Home Foreclosures And Missed Credit Card Payments Surge As Consumers Buckle
In the first quarter of this year, home foreclosures surged, as reported by property data firm Attom. Following a two-year lull, pandemic-related housing assistance programs are winding down. Homeowners who chose not to make mortgage payments are now either negotiating new terms with lenders, selling their properties, or, as current trends suggest, facing foreclosure. This troubling rise coincides with consumers falling behind on their credit card payments.
While still below pre-pandemic levels, foreclosure filings during the first quarter of 2023 totaled 95,712 properties, up 6% from the previous quarter and 22% from a year ago. This was the 23rd consecutive month with a year-over-year increase in foreclosure activity.
"Despite efforts made by government agencies and policymakers to try and reduce foreclosure rates, we are seeing an upward trend in foreclosure activity," Rob Barber, CEO at ATTOM, said in a statement. He continued:
"This unfortunate trend can be attributed to a variety of factors, such as rising unemployment rates, foreclosure filings making their way through the pipeline after two years of government intervention, and other ongoing economic challenges. However, with many homeowners still having significant home equity, that may help in keeping increased levels of foreclosure activity at bay."
Much of Attom's data was recorded before Silicon Valley Bank's demise. A credit crunch followed and sparked further busting of the tech bubble that added capital destruction in private equity and venture capital firms. Now real estate investments, primarily commercial real estate, are being significantly reevaluated as more financial stress is boiling up.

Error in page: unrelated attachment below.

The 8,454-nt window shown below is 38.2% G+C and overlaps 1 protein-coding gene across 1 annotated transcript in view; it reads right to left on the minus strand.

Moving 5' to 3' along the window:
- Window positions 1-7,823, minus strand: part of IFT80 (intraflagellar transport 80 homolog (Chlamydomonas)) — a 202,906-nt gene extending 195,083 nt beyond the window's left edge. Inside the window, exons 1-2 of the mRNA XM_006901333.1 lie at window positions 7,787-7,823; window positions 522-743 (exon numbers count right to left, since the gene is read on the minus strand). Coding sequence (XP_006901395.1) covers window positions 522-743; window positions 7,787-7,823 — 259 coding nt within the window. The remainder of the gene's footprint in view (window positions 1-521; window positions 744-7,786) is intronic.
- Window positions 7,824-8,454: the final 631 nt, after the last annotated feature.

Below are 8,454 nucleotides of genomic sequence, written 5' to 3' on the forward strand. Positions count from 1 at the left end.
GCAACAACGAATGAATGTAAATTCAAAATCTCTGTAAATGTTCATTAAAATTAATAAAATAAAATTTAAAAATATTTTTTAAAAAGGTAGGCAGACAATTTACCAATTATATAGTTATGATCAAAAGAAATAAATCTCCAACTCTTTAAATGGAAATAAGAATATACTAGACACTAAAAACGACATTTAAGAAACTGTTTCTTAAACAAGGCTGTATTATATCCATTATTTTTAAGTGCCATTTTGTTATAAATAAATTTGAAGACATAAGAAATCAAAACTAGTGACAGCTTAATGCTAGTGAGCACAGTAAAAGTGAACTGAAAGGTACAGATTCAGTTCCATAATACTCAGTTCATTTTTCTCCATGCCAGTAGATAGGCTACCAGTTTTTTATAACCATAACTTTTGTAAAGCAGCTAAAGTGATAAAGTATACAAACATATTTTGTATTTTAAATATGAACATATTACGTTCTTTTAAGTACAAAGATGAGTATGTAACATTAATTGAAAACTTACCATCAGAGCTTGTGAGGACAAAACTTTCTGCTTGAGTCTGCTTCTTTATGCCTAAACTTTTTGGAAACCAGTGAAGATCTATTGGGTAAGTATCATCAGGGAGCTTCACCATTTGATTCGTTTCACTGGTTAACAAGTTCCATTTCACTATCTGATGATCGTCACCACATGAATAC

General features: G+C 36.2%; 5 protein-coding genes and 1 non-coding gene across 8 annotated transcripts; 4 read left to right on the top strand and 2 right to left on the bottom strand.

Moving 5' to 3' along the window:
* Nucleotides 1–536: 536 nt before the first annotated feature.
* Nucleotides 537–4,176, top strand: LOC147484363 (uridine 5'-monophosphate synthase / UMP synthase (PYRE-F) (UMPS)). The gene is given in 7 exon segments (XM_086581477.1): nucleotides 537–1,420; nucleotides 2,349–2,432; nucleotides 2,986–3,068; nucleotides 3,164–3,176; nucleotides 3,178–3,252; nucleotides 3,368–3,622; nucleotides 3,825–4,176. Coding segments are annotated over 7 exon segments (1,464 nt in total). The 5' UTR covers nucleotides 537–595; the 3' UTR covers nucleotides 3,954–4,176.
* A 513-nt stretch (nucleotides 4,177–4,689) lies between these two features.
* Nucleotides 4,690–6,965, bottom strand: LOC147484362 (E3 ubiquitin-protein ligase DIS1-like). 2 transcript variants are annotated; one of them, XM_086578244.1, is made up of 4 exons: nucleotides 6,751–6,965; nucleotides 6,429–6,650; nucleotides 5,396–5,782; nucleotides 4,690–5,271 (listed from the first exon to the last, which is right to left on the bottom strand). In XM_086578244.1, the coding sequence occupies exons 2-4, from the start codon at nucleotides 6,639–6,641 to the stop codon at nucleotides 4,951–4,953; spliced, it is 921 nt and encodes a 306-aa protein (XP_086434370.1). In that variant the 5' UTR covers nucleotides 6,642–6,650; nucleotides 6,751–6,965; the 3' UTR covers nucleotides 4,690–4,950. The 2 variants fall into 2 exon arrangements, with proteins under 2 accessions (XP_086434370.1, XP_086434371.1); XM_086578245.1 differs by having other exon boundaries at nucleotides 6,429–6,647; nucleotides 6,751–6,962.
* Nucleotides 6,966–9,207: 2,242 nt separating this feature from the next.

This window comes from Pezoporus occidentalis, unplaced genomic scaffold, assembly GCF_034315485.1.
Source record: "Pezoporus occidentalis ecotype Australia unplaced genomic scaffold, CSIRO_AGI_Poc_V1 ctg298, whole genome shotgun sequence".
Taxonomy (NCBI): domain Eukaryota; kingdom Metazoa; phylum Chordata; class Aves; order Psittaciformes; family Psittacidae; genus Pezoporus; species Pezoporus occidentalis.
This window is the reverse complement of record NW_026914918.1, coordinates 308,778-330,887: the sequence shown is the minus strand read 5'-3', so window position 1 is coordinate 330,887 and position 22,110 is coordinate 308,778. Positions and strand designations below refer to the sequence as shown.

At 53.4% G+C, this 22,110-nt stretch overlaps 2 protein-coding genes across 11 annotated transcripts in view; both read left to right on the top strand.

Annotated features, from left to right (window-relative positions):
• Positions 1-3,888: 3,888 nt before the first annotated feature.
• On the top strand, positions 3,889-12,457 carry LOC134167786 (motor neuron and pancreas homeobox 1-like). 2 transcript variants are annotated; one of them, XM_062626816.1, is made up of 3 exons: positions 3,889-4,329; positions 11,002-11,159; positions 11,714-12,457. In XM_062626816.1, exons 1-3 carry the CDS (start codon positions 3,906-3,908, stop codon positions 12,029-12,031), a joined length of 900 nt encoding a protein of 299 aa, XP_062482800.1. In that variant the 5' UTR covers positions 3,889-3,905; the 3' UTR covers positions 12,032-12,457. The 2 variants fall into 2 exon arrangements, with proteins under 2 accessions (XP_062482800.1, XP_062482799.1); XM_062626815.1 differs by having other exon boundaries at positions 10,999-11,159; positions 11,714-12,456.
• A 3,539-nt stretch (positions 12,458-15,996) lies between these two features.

Making matters worse is 24 months of negative real wage growth for consumers who've maxed out credit cards and drained personal savings. Lower-tier consumers are coming under pressure as big banks are beginning to notice a startling uptrend in credit card and loan payment delinquencies.
"We've seen some consumer financial health trends gradually weakening from a year ago," Wells Fargo Chief Financial Officer Mike Santomassimo said on an earnings call last Friday.
Banks have tightened their lending standards ahead of expected turmoil among consumers.
Wells Fargo set aside $1.2 billion in the first quarter to cover potential loan losses.
Bank of America provisioned $931 million for credit losses in the quarter, much higher than the $30 million a year prior but below the fourth quarter $1.1 billion provision.
JPMorgan more than doubled the amount it set aside for credit losses in the first quarter from a year earlier to $2.3 billion, reflecting net charge-offs of $1.1 billion. -Epoch Times
UBS analysts led by Erika Najarian believes mounting macroeconomic headwinds would lead to "credit deterioration throughout 2023 and 2024 with losses eventually surpassing pre-pandemic levels given an oncoming recession."
Najarian said loan defaults are forecast to stay "below the peaks experienced in prior downturns."
However, we're noticing that consumers are buckling under financial pressure—an ominous sign of trouble ahead.